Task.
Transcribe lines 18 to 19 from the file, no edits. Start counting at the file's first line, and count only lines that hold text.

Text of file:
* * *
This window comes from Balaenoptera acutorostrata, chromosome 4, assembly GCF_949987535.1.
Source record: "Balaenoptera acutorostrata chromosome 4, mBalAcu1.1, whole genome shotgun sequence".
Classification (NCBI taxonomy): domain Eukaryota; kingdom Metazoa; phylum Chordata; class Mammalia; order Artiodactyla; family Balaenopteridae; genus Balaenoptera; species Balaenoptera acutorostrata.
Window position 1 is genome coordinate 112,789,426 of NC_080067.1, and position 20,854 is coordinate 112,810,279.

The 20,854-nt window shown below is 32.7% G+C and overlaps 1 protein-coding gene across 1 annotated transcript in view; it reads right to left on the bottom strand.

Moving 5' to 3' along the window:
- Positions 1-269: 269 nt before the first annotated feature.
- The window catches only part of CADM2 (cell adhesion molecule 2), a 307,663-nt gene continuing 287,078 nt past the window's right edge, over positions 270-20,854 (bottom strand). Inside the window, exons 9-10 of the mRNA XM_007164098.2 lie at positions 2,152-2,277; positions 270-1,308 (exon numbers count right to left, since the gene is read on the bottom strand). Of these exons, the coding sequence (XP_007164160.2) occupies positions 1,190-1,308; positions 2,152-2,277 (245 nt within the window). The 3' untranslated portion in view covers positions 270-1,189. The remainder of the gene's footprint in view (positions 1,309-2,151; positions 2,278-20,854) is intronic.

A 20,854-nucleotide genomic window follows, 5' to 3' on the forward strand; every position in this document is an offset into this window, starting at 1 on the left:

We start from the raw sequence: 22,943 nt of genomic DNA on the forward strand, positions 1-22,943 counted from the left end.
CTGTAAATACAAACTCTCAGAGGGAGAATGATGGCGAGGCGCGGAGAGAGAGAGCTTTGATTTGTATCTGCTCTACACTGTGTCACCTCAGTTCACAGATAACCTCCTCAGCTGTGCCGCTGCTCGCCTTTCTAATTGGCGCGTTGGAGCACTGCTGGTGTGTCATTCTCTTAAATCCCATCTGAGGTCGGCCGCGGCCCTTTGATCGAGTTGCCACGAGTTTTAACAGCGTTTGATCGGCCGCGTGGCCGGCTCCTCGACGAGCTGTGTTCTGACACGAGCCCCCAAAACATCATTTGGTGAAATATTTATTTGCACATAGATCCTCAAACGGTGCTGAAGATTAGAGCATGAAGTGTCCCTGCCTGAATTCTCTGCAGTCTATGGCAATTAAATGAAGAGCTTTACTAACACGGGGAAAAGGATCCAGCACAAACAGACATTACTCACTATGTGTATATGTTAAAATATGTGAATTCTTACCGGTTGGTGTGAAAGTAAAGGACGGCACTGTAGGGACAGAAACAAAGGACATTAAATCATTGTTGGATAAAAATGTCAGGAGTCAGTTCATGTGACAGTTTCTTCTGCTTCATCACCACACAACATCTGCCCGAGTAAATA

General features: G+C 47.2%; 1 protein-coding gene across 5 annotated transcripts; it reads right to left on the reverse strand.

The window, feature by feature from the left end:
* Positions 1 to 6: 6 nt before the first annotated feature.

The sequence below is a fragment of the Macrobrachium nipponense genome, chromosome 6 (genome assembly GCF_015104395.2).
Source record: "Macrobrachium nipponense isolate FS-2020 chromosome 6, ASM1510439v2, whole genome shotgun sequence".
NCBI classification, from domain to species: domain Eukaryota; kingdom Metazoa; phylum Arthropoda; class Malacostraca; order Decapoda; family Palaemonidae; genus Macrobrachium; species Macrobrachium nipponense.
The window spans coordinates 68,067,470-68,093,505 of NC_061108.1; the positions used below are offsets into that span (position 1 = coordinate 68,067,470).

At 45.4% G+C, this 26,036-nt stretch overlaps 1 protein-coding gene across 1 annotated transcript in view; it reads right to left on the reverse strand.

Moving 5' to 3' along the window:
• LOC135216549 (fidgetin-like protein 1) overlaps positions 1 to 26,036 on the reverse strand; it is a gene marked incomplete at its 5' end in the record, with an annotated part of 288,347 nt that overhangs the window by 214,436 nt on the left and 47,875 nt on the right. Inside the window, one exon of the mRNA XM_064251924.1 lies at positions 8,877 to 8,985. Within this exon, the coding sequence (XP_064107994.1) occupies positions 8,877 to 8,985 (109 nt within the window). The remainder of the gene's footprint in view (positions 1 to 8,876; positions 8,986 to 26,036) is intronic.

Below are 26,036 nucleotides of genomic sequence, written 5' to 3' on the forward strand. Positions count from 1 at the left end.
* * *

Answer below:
The window spans coordinates 68,067,470-68,093,505 of NC_061108.1; the positions used below are offsets into that span (position 1 = coordinate 68,067,470).

At 45.4% G+C, this 26,036-nt stretch overlaps 1 protein-coding gene across 1 annotated transcript in view; it reads right to left on the reverse strand.